Seven years ago, folk-pop songsmith Jason Mraz introduced his relentlessly sunny tunes by way of a hit debut album titled “Waiting for My Rocket to Come.”
Mraz is a much bigger deal now with a wildly popular third album called “We Sing, We Dance, We Steal Things” and an inescapable, tropically flavored radio hit in “I’m Yours.”
In a phone conversation from Melbourne, Australia — a region where “We Sing” conquered the charts as readily as it did in North America — the singer confessed he sings his songs the same way he lives his life: with a ton of sunshine.
“It’s a reflection of my own demeanor because that’s how I choose to live,” Mraz said. “I practice gratitude for every little thing that I can. But it is a practice. It’s a challenge. I’m human. So some days you do wake up with the blues and you’ve got to figure out how to fix that.
“It’s through those life practices that I keep positive and upbeat. This is what has trickled into my music. If I discover something that helps me stay refreshed and loving, then I can’t wait to put that into my music.”
A Mechanicsville, Va., native of Czech descent, Mraz, 31, briefly studied musical theater at the American Musical and Dramatic Academy in New York before moving to Southern California. After settling in San Diego, he began showcasing songs in local coffeehouses. “Waiting for My Rocket to Come” was released in 2002, with “Mr. A-Z” following in 2005. With those recordings came touring. Tons of it — so much, in fact, that Mraz disconnected for nearly a year from the road before making “We Sing.”
“I was basically on the verge of, well, boredom from having toured so much,” he said. “I also wasn’t sure what I was going to be writing about next. Tour life is great. But I feel I need real-life experience if I’m going to be making a new record. I didn’t want to write like a songwriter who exists only in the music industry. So I took that break so I could go live my life somewhere, somehow.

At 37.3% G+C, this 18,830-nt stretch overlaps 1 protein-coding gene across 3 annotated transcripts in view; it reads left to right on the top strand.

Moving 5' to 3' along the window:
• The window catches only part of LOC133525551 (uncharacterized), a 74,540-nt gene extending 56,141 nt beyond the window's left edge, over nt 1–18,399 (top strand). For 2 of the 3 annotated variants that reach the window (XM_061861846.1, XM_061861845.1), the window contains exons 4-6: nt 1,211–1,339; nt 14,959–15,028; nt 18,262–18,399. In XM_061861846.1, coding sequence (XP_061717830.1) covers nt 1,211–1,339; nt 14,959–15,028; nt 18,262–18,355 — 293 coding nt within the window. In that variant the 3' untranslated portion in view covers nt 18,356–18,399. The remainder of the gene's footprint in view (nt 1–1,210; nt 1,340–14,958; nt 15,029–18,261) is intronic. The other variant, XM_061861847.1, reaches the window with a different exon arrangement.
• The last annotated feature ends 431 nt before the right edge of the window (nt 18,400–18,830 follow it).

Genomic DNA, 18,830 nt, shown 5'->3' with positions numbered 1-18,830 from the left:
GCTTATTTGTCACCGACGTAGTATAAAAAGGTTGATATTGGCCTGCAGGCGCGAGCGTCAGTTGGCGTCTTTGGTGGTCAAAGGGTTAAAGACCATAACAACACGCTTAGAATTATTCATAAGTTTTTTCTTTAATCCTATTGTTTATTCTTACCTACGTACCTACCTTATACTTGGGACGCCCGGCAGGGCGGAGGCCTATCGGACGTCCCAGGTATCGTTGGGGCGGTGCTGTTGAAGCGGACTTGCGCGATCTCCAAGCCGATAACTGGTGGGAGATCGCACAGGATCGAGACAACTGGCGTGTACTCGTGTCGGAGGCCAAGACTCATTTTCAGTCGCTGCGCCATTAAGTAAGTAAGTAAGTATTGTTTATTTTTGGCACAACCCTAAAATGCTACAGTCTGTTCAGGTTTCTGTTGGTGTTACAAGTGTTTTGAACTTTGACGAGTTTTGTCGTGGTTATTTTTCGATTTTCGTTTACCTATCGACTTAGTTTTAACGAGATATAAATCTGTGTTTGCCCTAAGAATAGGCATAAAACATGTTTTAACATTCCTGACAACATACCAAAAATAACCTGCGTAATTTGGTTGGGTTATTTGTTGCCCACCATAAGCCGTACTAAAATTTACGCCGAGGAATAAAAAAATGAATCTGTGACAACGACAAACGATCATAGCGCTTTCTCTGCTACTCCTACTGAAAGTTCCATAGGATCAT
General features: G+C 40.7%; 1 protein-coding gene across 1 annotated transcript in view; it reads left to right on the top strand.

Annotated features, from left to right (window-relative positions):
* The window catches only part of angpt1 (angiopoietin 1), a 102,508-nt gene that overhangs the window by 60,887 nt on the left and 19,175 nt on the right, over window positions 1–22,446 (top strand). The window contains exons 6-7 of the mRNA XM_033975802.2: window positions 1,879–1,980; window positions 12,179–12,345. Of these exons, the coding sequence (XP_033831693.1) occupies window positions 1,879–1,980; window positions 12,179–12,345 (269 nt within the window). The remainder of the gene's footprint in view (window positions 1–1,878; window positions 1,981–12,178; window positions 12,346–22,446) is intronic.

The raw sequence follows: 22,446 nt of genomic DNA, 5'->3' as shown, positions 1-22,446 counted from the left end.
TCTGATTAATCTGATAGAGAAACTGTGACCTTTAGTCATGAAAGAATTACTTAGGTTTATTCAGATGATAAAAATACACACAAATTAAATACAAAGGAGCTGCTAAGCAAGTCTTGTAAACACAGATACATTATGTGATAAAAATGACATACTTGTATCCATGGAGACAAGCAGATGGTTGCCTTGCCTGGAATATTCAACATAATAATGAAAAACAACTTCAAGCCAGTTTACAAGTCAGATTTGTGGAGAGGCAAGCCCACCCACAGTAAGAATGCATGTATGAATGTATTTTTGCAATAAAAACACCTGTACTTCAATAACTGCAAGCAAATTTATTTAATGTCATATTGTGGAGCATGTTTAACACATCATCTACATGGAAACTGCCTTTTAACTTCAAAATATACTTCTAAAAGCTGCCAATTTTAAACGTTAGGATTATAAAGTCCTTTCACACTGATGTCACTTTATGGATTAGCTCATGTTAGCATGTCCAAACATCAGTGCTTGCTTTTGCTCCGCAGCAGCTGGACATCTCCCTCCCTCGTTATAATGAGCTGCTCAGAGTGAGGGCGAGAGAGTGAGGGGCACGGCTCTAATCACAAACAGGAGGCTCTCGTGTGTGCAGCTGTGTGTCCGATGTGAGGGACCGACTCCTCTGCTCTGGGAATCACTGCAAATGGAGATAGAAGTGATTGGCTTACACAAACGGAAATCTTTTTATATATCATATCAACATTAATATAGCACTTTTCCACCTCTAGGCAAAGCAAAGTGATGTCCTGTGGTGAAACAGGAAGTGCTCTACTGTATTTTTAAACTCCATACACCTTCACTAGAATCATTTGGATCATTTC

“But I also went back to the coffeehouses I used to play in San Diego and began playing there again every Sunday night for that entire year off so I could still keep music in my life and keep the challenges as writer and performer present. The rest of the week I was writing, recording, surfing, working on my garden, raising my cat and enjoying everything I worked for.”
But before work began on “We Sing,” Mraz considered reworking a song he had issued in 2005 on the EP disc “Extra Credit.” As reflective of the sunny optimism that pervades his music as any tune Mraz had cut, it already had become a concert highlight. The song was an acoustic-based reverie called “I’m Yours.” During the course of a year — from February 2008 to February 2009 — it topped or nearly topped almost a dozen different music industry charts.
“For me, when I analyze it, I can hear myself letting go on that song,” Mraz said. “The whole song happened in a spontaneous moment — probably in about 20 or 30 minutes. Then I recorded it quickly. I refer to still it as my happy little hippie song. So I said, ‘This is nice. This will be fun to play live.’ And that was it. I left it at that, and it just grew.
“What I was able to watch from the stage every night was that people would sing it to each other. That’s when I knew it was much bigger than me. Wherever those words came from, the song resonates with a lot of people. It’s not a song that you have to be a Jason Mraz fan to understand.”
// Sound Affects
"The man whose songs were recorded by Johnny Cash, Alan Jackson, Ricky Skaggs, David Allan Coe, The Highwaymen, and countless others succumbs to time’s cruel cue that the only token of permanence we have to offer are the effects of shared moments and memories.READ the article